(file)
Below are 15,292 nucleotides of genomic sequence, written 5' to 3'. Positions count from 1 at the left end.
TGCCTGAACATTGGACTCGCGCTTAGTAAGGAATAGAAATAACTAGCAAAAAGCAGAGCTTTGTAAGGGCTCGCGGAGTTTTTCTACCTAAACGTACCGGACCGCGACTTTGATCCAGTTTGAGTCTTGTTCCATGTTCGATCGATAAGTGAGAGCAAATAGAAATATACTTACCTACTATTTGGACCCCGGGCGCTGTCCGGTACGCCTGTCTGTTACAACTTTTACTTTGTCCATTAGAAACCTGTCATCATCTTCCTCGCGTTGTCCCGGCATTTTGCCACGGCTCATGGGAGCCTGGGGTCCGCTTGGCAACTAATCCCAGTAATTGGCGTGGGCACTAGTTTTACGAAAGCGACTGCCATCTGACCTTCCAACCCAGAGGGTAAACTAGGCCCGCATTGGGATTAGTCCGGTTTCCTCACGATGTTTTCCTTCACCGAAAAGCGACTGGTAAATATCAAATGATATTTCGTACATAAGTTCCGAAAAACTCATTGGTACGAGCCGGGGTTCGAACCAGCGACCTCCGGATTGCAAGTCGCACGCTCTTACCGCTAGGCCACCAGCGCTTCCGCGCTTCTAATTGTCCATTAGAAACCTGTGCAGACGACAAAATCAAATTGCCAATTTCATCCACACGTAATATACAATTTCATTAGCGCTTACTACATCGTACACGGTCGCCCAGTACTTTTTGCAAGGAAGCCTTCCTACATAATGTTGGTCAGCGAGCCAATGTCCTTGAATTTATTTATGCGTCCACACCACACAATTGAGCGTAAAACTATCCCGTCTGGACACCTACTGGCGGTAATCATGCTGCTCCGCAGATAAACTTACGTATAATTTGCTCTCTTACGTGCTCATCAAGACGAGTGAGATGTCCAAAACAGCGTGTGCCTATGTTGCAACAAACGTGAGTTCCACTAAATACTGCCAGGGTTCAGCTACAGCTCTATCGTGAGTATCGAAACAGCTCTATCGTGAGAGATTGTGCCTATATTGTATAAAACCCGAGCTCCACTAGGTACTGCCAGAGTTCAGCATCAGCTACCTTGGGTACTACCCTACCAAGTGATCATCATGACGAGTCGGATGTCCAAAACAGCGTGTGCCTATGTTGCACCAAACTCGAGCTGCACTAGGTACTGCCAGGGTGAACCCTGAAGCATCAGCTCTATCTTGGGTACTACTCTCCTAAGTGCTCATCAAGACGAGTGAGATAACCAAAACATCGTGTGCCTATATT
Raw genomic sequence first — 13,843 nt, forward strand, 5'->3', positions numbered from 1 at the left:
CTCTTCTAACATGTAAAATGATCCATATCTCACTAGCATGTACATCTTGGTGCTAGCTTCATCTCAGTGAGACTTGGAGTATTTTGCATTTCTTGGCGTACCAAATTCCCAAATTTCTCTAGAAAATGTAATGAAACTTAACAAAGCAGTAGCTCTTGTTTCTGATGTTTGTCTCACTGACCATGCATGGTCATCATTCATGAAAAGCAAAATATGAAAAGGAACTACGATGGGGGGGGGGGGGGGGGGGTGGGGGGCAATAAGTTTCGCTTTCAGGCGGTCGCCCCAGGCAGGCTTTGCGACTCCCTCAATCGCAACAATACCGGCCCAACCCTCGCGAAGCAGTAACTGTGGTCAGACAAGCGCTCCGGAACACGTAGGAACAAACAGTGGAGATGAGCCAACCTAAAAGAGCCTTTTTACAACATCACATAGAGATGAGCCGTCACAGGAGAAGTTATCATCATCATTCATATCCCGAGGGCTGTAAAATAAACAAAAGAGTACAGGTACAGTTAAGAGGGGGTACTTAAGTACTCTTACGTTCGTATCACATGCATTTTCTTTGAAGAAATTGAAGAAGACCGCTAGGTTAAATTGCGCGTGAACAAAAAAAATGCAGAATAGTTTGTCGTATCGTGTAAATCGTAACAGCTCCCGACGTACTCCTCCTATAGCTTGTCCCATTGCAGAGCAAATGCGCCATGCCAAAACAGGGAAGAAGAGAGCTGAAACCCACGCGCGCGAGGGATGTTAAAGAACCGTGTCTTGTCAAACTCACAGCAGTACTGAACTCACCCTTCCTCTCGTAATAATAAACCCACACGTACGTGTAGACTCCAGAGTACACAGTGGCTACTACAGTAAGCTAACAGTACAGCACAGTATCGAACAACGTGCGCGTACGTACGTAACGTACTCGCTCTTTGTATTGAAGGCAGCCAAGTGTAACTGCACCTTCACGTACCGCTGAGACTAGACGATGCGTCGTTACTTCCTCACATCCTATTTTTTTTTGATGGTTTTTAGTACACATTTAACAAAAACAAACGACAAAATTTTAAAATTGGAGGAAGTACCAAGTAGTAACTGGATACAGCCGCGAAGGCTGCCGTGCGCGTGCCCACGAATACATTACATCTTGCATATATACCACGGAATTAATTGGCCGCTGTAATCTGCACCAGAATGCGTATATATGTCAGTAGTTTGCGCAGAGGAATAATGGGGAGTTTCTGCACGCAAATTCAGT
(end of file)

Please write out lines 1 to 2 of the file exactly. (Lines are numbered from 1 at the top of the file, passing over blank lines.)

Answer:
Below are 15,292 nucleotides of genomic sequence, written 5' to 3'. Positions count from 1 at the left end.
TGCCTGAACATTGGACTCGCGCTTAGTAAGGAATAGAAATAACTAGCAAAAAGCAGAGCTTTGTAAGGGCTCGCGGAGTTTTTCTACCTAAACGTACCGGACCGCGACTTTGATCCAGTTTGAGTCTTGTTCCATGTTCGATCGATAAGTGAGAGCAAATAGAAATATACTTACCTACTATTTGGACCCCGGGCGCTGTCCGGTACGCCTGTCTGTTACAACTTTTACTTTGTCCATTAGAAACCTGTCATCATCTTCCTCGCGTTGTCCCGGCATTTTGCCACGGCTCATGGGAGCCTGGGGTCCGCTTGGCAACTAATCCCAGTAATTGGCGTGGGCACTAGTTTTACGAAAGCGACTGCCATCTGACCTTCCAACCCAGAGGGTAAACTAGGCCCGCATTGGGATTAGTCCGGTTTCCTCACGATGTTTTCCTTCACCGAAAAGCGACTGGTAAATATCAAATGATATTTCGTACATAAGTTCCGAAAAACTCATTGGTACGAGCCGGGGTTCGAACCAGCGACCTCCGGATTGCAAGTCGCACGCTCTTACCGCTAGGCCACCAGCGCTTCCGCGCTTCTAATTGTCCATTAGAAACCTGTGCAGACGACAAAATCAAATTGCCAATTTCATCCACACGTAATATACAATTTCATTAGCGCTTACTACATCGTACACGGTCGCCCAGTACTTTTTGCAAGGAAGCCTTCCTACATAATGTTGGTCAGCGAGCCAATGTCCTTGAATTTATTTATGCGTCCACACCACACAATTGAGCGTAAAACTATCCCGTCTGGACACCTACTGGCGGTAATCATGCTGCTCCGCAGATAAACTTACGTATAATTTGCTCTCTTACGTGCTCATCAAGACGAGTGAGATGTCCAAAACAGCGTGTGCCTATGTTGCAACAAACGTGAGTTCCACTAAATACTGCCAGGGTTCAGCTACAGCTCTATCGTGAGTATCGAAACAGCTCTATCGTGAGAGATTGTGCCTATATTGTATAAAACCCGAGCTCCACTAGGTACTGCCAGAGTTCAGCATCAGCTACCTTGGGTACTACCCTACCAAGTGATCATCATGACGAGTCGGATGTCCAAAACAGCGTGTGCCTATGTTGCACCAAACTCGAGCTGCACTAGGTACTGCCAGGGTGAACCCTGAAGCATCAGCTCTATCTTGGGTACTACTCTCCTAAGTGCTCATCAAGACGAGTGAGATAACCAAAACATCGTGTGCCTATATT